Thus the 10uA average. How do you synchronize the wake listen for pings every few minutes. It would go into a sleep mode, but it does not turn off the radio completely. You wake up every 5 seconds, only long enough to recognize a signal maybe a couple milliseconds. Your transmitter broadcasts for 6 seconds when pinging, no need for any synchronization. The very successful Sticknfind campaign It may have been successful, but from the reviews I ve seen they are rather cheap and suck.
Also Sticknfind has failed to deliver their other products they claimed where nearly complete over a year ago. I backed this project, can confirm they have some bugs. It s probably a rechargeable battery. Since the theory is that t will get recharged over and over the user will never have to replace it. As such its magic to the user and they can say, look over here, user, there s no battery that you need to worry about and its the coolest thing ever.
OBVIOUSLY, they found Tesla s old energy transmission towers, and are planning to stand them up and get them working. Considering that I build a device not too much different than iFind at least from a basic perspectiveand I know the state of the art for wireless energy harvesting as well as anyone does, I would be VERY hesitant to pre-order one of these. Let s look at other BLE trackers, Stick n Find and Tile, and then compare the state-of-the art to the pie-in-the-sky claims of the iFind.
Stick n Find Stick n Find has had a disastrous reception from its users. In my testing, it has about one or two months of charge in the 2016 cell, and it is basically impossible to replace it. The range is about 10-15m. Tile Tile needed to enlarge their device substantially in order to accommodate a CR2032, needed to have one year battery life, and in order to enlarge the antenna to get a mere 30m range. Tile is now looking like 38 x 38 x 6mm or so.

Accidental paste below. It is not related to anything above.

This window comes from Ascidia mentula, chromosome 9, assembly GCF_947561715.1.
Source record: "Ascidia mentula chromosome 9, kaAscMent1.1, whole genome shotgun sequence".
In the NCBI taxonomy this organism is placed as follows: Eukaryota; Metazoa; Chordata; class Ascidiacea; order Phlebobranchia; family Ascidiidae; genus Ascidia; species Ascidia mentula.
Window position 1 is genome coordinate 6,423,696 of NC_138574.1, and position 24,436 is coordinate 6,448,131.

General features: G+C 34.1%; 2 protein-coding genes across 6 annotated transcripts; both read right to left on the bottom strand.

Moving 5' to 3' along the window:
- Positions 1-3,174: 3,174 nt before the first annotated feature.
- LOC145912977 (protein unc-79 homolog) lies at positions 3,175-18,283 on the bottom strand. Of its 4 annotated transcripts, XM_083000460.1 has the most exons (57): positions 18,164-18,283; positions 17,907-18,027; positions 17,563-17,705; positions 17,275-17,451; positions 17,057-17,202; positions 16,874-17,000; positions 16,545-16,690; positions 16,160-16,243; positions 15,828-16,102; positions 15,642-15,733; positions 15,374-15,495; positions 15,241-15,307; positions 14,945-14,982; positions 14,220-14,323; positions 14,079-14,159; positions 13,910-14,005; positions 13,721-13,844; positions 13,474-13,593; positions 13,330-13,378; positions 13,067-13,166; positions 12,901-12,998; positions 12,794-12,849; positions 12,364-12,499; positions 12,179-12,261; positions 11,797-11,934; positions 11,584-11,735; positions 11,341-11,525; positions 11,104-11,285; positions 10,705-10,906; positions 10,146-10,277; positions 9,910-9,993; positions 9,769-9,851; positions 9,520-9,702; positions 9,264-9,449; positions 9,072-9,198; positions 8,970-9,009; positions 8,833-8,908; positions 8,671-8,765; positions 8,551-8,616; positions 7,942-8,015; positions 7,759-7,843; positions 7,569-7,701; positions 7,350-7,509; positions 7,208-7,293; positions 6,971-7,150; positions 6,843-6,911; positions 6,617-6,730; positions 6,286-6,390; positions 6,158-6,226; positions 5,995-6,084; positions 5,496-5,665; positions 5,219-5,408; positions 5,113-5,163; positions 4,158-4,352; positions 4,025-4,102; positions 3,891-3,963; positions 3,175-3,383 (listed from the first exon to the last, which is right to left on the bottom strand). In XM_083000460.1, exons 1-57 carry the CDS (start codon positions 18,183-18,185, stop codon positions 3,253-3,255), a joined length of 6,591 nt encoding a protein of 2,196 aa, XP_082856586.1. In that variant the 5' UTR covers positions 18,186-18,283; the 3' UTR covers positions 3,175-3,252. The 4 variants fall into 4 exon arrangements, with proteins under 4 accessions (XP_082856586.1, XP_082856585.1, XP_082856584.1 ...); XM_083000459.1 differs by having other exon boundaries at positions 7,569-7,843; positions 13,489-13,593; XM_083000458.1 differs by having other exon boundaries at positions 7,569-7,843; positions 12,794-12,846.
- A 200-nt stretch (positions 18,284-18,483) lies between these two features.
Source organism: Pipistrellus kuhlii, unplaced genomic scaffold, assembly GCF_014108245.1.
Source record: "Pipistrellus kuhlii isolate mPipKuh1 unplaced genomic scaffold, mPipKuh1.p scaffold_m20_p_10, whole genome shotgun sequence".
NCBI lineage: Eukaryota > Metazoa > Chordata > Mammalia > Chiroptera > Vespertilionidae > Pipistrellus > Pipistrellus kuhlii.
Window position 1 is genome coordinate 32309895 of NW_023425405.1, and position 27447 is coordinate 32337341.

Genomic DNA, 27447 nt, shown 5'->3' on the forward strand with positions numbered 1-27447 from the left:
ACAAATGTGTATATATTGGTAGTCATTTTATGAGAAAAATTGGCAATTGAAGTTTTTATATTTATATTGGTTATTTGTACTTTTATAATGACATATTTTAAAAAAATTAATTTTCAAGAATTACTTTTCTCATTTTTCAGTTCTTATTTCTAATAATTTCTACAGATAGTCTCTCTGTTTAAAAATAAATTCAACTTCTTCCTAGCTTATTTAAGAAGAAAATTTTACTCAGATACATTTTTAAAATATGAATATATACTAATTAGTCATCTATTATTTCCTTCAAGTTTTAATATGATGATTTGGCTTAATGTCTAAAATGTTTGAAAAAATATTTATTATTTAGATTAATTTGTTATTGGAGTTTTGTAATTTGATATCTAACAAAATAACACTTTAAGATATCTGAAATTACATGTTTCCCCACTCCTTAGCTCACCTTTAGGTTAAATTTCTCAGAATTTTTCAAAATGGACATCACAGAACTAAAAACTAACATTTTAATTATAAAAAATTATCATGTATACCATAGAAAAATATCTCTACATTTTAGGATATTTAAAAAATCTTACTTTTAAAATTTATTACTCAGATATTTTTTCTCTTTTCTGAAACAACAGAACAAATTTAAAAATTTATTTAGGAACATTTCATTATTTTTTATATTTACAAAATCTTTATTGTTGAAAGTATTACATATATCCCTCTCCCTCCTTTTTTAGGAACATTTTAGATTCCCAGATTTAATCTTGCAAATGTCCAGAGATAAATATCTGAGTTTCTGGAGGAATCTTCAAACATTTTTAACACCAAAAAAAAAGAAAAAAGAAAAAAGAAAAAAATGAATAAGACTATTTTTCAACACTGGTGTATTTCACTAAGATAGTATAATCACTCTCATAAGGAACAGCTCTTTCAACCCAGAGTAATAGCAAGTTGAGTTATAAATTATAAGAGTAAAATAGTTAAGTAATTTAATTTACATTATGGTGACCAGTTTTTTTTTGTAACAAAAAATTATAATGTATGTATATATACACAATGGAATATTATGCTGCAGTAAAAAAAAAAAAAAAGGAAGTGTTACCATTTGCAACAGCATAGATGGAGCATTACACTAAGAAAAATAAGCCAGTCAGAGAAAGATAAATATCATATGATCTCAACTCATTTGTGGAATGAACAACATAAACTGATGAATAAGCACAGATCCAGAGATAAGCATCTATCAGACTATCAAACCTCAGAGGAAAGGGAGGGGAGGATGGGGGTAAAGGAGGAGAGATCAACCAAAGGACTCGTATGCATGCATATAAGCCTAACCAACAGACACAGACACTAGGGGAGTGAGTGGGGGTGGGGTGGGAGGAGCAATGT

Looking more deeply into this iFind, the solution size of a rechargeable battery, the charge controller IC, and the energy harvesting element is too thick for their quoted dimensions. In 2012 when I was beginning the designing my product, I had even prototyped lithium-thin-film batteries, but these are still impractical for a bunch of reasons I won t go into.
If you pre-order this product, it will either never ship, or it will ship in a form completely different than the one that is promised. In the FAQ they have another suspicious claim Is there any Visual alerts for people with hearing issues. Yes, the iFind App does have a visual locating display showing the estimated direction and distance. I m not aware of any phone that has direction finding RF capability. And how about some image analysis. On the top image, the apple keys 15 x 15 mm are very close to 15 pixels tall and wide.
The tag is only 26 22 pixels, meaning it is smaller than the 32x27mm stated. Comparing the cat s paws to the tag would mean the cat s paws would be almost 2. 5 long and it s head close to 7 across. That s one big cat. Considering that Kickstarter prohibits renderings of final products, I m throwing a flag there. Using the phone compass and RF strength while turning about with the phone will be able to give you a good approximation ignoring multipathing etc of RF direction, so there you go.
Also the same thing with distance with regards to RF strenth received.
Coments:19.02.2020 : 06:43 Mojar:
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23.02.2020 : 22:02 Akinogami:
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21.02.2020 : 05:27 Tygosida: